Camp america: my experience

At the age of 18, after months and months (2 weeks) of endless revising (watching every episode of skins) and last-minute cramming (my face with skittles), I had finally finished my A-levels. Instead of spending a summer of not-so-summary weather in the UK, I decided that this year I would do something a bit different. And so, after hours of trawling the internet for some low-budget adventures, I decided to apply for Camp America.

For those of you who don’t know, Camp America is basically a programme that allows people from all over the world to work in various parts of America for a few months, usually in youth care positions. I worked for a company called CCUSA and was placed in the state of Minnesota for 3 months, where I worked with disabled adults and children. Here’s a few things I learnt from my experience at camp:  

Be prepared to work hard:

Before embarking on my long-haul flight to the U S of A, my contract was conveniently delivered to me via le postman to be signed and sent back. Now, originally this contract stated that my working hours would be from 9am-6pm every day with Friday afternoons until Sunday mornings off. But this was definitely not the case. In reality there were days when I was up at 6am trying to stop hyperactive children from covering every piece of furniture in our cabin with toothpaste. And some nights I wouldn’t go to bed until 12 because aforementioned hyperactive child had decided to eat every tube of toothpaste and was now chundering all over himself and his best mate. I’m going to be honest, it was tiring and I really did not get enough sleep but when you see how much fun these kids are having and watch them slowly overcome their shyness, you know it was all worth it. 

Comfort zones don’t exist:

Seriously, they really don’t. I was dressing, bathing and cleaning funky-coloured vomit off of these kids which at first caused me to have a minor melt-down and wash my hands 10 times a day. I was also accommodated in a ‘cabin’ with at least 4 other other members of staff, with whom I  shared a bedroom, bathroom and practically every minute of my day with. But ultimately, those members of staff became my closest friends and my go-to when things got a bit too tough/a kid superglued a paper cup to my head. By the end of my time at camp, not only had I pushed myself beyond my original comfort-zones and made an amazing group of friends from all over the world but I had also learnt the importance of carrying a constant supply of anti-bacterial hand gel with you wherever you go.

Where the hell am I?

My camp in Minnesota could only be described as something out of the Texas chainsaw massacre, set in no-mans land. The closest building that resembled life outside of camp was a burger bar which was a 40 minute walk away and contributed to a 10 pound weight gain for me and most of my other co-workers. Most camps are situated in quiet, deserted areas with little to nothing else surrounding them. At first, this was definitely a bit of a shock to the system and left me wondering what the hell I was going to do on evenings and weekends. However over time, playing cards and nail polish became our source of entertainment in the evenings whilst the local Americans showed us what it’s like to get seriously drunk and party like a college freshman on the weekends. In fact, I can still here the chants of ‘KEG STAND, KEG STAND?!’ whilst I simultaneously threw up in a nearby fish pond.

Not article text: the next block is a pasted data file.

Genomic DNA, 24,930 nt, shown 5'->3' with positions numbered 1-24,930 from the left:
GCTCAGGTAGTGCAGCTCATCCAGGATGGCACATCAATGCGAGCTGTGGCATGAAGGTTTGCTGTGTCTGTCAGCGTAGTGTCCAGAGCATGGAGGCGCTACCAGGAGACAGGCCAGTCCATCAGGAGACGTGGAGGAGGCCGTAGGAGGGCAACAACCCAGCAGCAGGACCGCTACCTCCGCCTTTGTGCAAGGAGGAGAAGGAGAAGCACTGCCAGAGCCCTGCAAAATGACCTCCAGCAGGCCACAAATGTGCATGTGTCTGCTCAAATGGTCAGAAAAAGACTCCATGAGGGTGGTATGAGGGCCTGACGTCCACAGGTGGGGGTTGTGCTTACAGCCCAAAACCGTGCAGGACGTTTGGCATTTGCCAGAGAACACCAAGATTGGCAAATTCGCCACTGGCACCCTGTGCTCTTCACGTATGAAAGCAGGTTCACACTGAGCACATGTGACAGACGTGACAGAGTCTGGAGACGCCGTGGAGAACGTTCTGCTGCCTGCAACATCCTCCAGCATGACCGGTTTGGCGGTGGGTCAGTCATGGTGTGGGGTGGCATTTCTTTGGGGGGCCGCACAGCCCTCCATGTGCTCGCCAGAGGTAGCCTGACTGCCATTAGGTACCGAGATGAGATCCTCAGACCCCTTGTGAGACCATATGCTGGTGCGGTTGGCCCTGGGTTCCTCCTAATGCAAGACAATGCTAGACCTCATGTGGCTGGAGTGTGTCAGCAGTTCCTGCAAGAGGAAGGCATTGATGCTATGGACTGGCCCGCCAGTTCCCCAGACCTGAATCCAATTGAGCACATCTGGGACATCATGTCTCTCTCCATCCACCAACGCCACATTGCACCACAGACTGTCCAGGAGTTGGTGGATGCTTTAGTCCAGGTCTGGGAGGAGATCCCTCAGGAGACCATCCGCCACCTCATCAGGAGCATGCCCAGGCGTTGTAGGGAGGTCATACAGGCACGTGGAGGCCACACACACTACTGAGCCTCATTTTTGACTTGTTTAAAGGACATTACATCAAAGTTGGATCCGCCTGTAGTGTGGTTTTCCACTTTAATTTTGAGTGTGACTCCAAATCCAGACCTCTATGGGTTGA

Man vs Food:

Putting it bluntly, camp food is kinda shi**y. If you’re one of those lucky/blessed/non-human creatures who can devour a whole order of dominoes pizza with sides and still not gain a single pound then you’ll probably be in junk food heaven. If, however you are like me and miraculously gain 5 pounds just by smelling said pizza, then you’ll soon be desperately crying out for some good old leafy greens. American’s are renowned for their not-so-healthy food choices and camp was no different, my diet mainly consisted of burgers, fries, s’mores, reese’s peanut butter cups, pizza, more burgers and erm… s’mores. And yes, I did get fat. Although due to the country’s rising levels of obesity, I was still labelled by my American friends as teeny weeny…. so I kept shoving my face with s’mores. #YOLOuntilyougetdiabetes

No they’re not on crack, they’re just happy-go-lucky americans:

And finally, the thing that sticks out in my mind the most about camp america was the overwhelming feeling that everyone was secretly going breaking bad on this s***. FYI, they’re not. They just start off their day with a cup of coffee strong enough to kill a small horse and half a box of sugar-loaded fruit loops before slapping on a smile and praising jesus for this beautiful day. Be prepared to adopt a hap-hap-happy outlook on even the most mediocre tasks. You will be expected to sing along to camp songs (many of which are religious) by the fire at night, take part in cringe-worthy camp activities and you will most likely have at least one camper who decides that 3am in the morning is the perfect occasion to begin learning the entire routine to Beyonce’s ‘single ladies’. Learning to smile through it all, even when you’re slowly dying of sleep-deprivation on the inside, will be the one thing that keeps you going, as will seeing everyone else smile too.

Although my experience at camp america was slightly overwhelming at times and definitely pushed me beyond my comfort-zone, I am so glad I did it. Not only did I make some amazing life-long friends from all over the world but I changed and grew as a person, learning to be more patient, positive and more compassionate to others. So if you’re thinking of applying to Camp America,  I would highly recommend it 🙂

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